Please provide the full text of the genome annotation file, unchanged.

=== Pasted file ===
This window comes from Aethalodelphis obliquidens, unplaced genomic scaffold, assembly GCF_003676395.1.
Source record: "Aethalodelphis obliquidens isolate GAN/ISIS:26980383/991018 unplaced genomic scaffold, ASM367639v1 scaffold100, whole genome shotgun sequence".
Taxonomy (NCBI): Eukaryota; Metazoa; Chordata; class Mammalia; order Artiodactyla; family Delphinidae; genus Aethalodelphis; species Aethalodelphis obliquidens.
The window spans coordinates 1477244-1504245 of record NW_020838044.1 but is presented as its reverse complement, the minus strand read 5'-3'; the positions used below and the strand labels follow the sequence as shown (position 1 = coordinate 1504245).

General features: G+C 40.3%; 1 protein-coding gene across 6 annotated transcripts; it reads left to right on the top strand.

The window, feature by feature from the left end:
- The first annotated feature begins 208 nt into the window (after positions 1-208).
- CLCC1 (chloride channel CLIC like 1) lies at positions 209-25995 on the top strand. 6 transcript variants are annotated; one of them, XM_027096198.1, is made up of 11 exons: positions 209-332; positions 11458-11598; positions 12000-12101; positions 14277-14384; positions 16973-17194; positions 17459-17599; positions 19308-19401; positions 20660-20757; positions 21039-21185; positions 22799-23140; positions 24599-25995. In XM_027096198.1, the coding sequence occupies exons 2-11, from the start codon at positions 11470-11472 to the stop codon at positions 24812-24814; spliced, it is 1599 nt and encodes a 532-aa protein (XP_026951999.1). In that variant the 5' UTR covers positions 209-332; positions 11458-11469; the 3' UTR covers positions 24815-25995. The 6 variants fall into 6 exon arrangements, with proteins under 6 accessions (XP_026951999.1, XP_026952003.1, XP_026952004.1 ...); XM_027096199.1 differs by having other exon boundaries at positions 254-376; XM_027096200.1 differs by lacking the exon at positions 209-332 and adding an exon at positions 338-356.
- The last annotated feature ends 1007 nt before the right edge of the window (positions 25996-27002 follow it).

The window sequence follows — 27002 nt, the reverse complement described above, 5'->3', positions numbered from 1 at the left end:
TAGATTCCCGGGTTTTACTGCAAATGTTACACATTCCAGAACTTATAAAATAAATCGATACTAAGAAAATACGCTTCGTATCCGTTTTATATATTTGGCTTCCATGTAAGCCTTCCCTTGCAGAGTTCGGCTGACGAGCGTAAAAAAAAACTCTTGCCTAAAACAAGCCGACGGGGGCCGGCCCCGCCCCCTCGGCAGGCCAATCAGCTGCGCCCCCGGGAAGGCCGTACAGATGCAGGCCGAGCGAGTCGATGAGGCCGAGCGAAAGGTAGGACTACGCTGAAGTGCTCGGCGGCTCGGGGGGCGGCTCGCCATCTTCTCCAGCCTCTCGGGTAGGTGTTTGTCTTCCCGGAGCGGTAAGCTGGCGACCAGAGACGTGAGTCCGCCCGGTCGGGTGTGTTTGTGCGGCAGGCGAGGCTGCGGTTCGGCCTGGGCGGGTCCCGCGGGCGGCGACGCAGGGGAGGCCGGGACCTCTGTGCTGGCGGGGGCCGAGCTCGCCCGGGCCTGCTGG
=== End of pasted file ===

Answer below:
This window comes from Aethalodelphis obliquidens, unplaced genomic scaffold, assembly GCF_003676395.1.
Source record: "Aethalodelphis obliquidens isolate GAN/ISIS:26980383/991018 unplaced genomic scaffold, ASM367639v1 scaffold100, whole genome shotgun sequence".
Taxonomy (NCBI): Eukaryota; Metazoa; Chordata; class Mammalia; order Artiodactyla; family Delphinidae; genus Aethalodelphis; species Aethalodelphis obliquidens.
The window spans coordinates 1477244-1504245 of record NW_020838044.1 but is presented as its reverse complement, the minus strand read 5'-3'; the positions used below and the strand labels follow the sequence as shown (position 1 = coordinate 1504245).

General features: G+C 40.3%; 1 protein-coding gene across 6 annotated transcripts; it reads left to right on the top strand.

The window, feature by feature from the left end:
- The first annotated feature begins 208 nt into the window (after positions 1-208).
- CLCC1 (chloride channel CLIC like 1) lies at positions 209-25995 on the top strand. 6 transcript variants are annotated; one of them, XM_027096198.1, is made up of 11 exons: positions 209-332; positions 11458-11598; positions 12000-12101; positions 14277-14384; positions 16973-17194; positions 17459-17599; positions 19308-19401; positions 20660-20757; positions 21039-21185; positions 22799-23140; positions 24599-25995. In XM_027096198.1, the coding sequence occupies exons 2-11, from the start codon at positions 11470-11472 to the stop codon at positions 24812-24814; spliced, it is 1599 nt and encodes a 532-aa protein (XP_026951999.1). In that variant the 5' UTR covers positions 209-332; positions 11458-11469; the 3' UTR covers positions 24815-25995. The 6 variants fall into 6 exon arrangements, with proteins under 6 accessions (XP_026951999.1, XP_026952003.1, XP_026952004.1 ...); XM_027096199.1 differs by having other exon boundaries at positions 254-376; XM_027096200.1 differs by lacking the exon at positions 209-332 and adding an exon at positions 338-356.
- The last annotated feature ends 1007 nt before the right edge of the window (positions 25996-27002 follow it).

The window sequence follows — 27002 nt, the reverse complement described above, 5'->3', positions numbered from 1 at the left end:
TAGATTCCCGGGTTTTACTGCAAATGTTACACATTCCAGAACTTATAAAATAAATCGATACTAAGAAAATACGCTTCGTATCCGTTTTATATATTTGGCTTCCATGTAAGCCTTCCCTTGCAGAGTTCGGCTGACGAGCGTAAAAAAAAACTCTTGCCTAAAACAAGCCGACGGGGGCCGGCCCCGCCCCCTCGGCAGGCCAATCAGCTGCGCCCCCGGGAAGGCCGTACAGATGCAGGCCGAGCGAGTCGATGAGGCCGAGCGAAAGGTAGGACTACGCTGAAGTGCTCGGCGGCTCGGGGGGCGGCTCGCCATCTTCTCCAGCCTCTCGGGTAGGTGTTTGTCTTCCCGGAGCGGTAAGCTGGCGACCAGAGACGTGAGTCCGCCCGGTCGGGTGTGTTTGTGCGGCAGGCGAGGCTGCGGTTCGGCCTGGGCGGGTCCCGCGGGCGGCGACGCAGGGGAGGCCGGGACCTCTGTGCTGGCGGGGGCCGAGCTCGCCCGGGCCTGCTGG